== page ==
3 ways to maintain a healthy weight and reduce the risk of prostate cancer


Achieving and maintaining a healthy weight is crucial for men’s overall well-being and longevity, especially when preventing prostate cancer, the second leading cause of cancer death for American men. Studies link overall weight and excess abdominal fat to an increased risk of prostate cancer.

“Excess weight parallels prostate cancer risk during the aging process,” says Andrew Woodward, MS, RD, CSO, oncology nutritionist at Loma Linda University Cancer Center. “A lot of people think that weight gain is inevitable with age, but that’s not the case. Instead, it requires becoming more intentional about physical activity and slowly reducing intake. calories to compensate for aging and slow metabolism.

According to Woodward, excess body fat increases the risk of prostate cancer through its production of cortisol, a stress hormone that increases inflammation in the body. Inflammation is thought to promote the growth of certain cancers, he says.

Insulin issues also help explain the link between belly fat and prostate cancer, Woodward says. Insulin is a growth factor hormone; high levels can promote cancer growth. Excessive abdominal fat can interfere with the body’s ability to use insulin as it should, a condition called insulin resistance. Woodward and other experts suspect that insulin dysregulation plays a role in the development of prostate cancer, a disease closely linked to hormones.

For September Prostate Cancer Awareness Month, Woodward outlines three key nutritional ways to prioritize a healthy weight and actively reduce the risk of prostate cancer. Any form of voluntary weight loss must combine good nutrition with physical activity, adds Woodward. Myokines, specialized proteins released during exercise, can reduce body fat and boost the immune system, both of which help fight many cancers, including prostate cancer.

Replace starches with vegetables

Replacing a serving of starches — pasta, potatoes or rice — with a serving of vegetables — broccoli, cauliflower, or whatever — is an action that Woodward says can significantly reduce the number of calories consumed.

“If you do this swapping of starch for vegetables for every meal of the day, you’re reducing your caloric intake while getting the same volume of food,” he says.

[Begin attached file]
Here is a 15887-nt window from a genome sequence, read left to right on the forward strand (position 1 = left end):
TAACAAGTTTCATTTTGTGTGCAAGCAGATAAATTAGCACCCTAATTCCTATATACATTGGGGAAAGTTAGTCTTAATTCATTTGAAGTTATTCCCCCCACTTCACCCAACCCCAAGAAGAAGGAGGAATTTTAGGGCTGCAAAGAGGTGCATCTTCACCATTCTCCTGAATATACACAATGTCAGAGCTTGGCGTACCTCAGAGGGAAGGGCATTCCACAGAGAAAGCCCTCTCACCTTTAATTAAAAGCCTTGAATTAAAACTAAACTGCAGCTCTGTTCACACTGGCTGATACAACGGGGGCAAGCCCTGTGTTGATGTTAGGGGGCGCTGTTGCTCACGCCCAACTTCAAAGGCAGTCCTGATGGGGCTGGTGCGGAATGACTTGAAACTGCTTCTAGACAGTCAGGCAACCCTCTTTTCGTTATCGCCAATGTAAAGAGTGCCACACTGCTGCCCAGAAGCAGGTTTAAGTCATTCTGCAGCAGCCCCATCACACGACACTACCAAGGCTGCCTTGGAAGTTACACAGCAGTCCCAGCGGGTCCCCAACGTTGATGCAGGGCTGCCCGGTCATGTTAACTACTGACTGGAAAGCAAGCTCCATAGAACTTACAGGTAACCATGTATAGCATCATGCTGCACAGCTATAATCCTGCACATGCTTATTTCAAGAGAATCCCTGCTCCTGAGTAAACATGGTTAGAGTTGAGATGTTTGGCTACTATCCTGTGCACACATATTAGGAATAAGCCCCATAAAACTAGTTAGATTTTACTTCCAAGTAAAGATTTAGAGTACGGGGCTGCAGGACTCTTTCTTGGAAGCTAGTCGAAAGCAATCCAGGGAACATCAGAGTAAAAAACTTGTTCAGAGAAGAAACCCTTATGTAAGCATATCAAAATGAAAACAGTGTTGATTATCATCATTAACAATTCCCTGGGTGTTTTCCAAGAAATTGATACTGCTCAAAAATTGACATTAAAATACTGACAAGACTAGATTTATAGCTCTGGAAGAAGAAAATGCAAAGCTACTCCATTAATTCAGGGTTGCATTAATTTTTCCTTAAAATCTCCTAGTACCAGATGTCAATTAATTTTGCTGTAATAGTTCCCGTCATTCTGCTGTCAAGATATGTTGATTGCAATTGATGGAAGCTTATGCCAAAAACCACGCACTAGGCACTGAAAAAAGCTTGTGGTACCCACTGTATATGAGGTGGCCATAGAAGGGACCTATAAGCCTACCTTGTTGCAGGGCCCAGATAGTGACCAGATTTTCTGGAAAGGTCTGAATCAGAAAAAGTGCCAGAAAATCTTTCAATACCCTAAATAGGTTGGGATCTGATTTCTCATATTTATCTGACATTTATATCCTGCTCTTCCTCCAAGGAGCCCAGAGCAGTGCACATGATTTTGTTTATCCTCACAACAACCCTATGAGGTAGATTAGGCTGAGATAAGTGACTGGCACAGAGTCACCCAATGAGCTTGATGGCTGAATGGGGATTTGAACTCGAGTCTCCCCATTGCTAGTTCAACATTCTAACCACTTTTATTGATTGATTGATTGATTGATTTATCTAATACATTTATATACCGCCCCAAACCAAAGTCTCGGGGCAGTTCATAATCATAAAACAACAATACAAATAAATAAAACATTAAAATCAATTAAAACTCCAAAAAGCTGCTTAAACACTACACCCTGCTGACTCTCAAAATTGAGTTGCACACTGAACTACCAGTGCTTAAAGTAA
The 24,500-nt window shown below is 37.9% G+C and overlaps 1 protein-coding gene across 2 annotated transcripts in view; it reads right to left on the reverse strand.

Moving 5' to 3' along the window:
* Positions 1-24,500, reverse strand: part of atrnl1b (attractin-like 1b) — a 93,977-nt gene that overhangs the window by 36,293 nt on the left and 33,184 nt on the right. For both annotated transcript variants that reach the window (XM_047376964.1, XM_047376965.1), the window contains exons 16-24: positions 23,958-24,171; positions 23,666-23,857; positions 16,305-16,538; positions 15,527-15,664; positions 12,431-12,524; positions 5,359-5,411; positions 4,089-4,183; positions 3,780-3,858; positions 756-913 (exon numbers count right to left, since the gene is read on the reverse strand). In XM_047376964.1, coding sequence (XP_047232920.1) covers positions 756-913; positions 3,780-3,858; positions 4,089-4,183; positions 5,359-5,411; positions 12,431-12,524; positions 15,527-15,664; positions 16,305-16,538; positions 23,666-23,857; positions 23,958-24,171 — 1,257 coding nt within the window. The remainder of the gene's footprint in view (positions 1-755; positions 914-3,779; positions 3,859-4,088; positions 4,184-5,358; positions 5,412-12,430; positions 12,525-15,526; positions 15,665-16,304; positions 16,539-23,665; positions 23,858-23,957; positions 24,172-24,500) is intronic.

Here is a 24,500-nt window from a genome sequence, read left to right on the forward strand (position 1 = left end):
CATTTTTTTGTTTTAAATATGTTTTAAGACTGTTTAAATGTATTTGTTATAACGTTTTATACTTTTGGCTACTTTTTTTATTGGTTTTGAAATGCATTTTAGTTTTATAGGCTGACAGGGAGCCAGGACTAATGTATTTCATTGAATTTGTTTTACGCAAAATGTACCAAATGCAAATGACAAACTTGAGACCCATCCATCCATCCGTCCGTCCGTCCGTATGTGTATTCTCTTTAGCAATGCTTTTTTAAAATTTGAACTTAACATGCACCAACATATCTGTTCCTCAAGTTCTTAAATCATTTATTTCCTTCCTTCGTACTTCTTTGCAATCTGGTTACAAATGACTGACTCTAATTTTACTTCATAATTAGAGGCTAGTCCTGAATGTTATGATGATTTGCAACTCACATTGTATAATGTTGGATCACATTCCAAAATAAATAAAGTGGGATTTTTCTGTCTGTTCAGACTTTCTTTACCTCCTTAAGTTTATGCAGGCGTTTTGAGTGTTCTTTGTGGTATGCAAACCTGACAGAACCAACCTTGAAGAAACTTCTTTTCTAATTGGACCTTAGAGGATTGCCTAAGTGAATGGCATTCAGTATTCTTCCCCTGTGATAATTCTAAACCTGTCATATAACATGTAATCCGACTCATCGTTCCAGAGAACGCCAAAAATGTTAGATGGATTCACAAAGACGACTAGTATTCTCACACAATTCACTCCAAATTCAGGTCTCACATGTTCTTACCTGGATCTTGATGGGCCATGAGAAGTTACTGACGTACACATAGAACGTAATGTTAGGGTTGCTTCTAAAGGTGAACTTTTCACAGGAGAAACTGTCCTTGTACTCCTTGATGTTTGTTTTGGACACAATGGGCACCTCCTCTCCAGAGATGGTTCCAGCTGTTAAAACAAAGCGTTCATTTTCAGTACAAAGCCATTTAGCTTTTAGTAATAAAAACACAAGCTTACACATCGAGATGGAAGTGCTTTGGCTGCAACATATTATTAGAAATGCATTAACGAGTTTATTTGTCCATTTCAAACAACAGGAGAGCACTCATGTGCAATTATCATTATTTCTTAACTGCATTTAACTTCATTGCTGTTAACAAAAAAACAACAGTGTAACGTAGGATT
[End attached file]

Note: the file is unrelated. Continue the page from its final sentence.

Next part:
One seamless way Woodward suggests making the switch is to explore vegetables prepared to mimic starches, such as cauliflower rice, zoodles (zucchini-based noodles), or spaghetti squash.

Keep a food diary

Woodward says that regularly recording the types, amounts, and timing of food intake can, over time, lead to discoveries about eating habits, portions, and eating habits.

“Sometimes people look at their food diary and identify instances where they could be eating less,” he says.

Food journaling can, for example, reveal a “mood-food connection,” says Woodward, such as eating under stress. Seeking the calming and soothing effects of carbs in times of emotional turmoil is a common trend, he says. Through a set of biochemical processes, amino acids from carbohydrates eventually convert into serotonin, a mood stabilizer.

“Food can become a drug of choice,” he says. “When people are having a bad day or their feelings are strong, they can eat inappropriately or overeat, which leads to weight gain.”

Increasing awareness of eating habits is one of the first steps toward identifying opportunities for improvement and healthy weight reduction, says Woodward. Food journaling can be as simple as pen to paper, he says. Alternatively, online resources like MyFitnessPal are available that provide calorie, protein, and macronutrient breakdowns.

Enjoy Plant-Based Foods

Overall, Woodward recommends men stick to a mostly plant-based diet — whole grains, vegetables, fruits, beans, and other foods that grow from the ground — and avoid processed foods. , sugar and fatty foods. Many fruits and vegetables are rich in phytochemicals, powerful compounds that help fight cancer and reduce the risk of its development.

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Studies show that diets from Westernized countries lead to a six times higher risk of prostate cancer compared to diets from non-Westernized countries that are not as high in animal products like dairy and meat .

Woodward says each man’s journey to achieving and maintaining a healthy weight is unique and personal.

“It’s not like one size fits all,” he says. “A diet that works for one person may not work for another. Each person must examine their complex relationship with food.

He recommends contacting a qualified nutritionist if you’re looking to better adjust your lifestyle to healthy weight goals. If you’re having trouble losing weight, he adds, talk to a doctor who specializes in obesity. Consider the Loma Linda University Health Promotion Center at 909-558-4594.

Learn more about prostate cancer-specific services and resources offered at the Loma Linda University Cancer Center online or call 1-800-782-2623.


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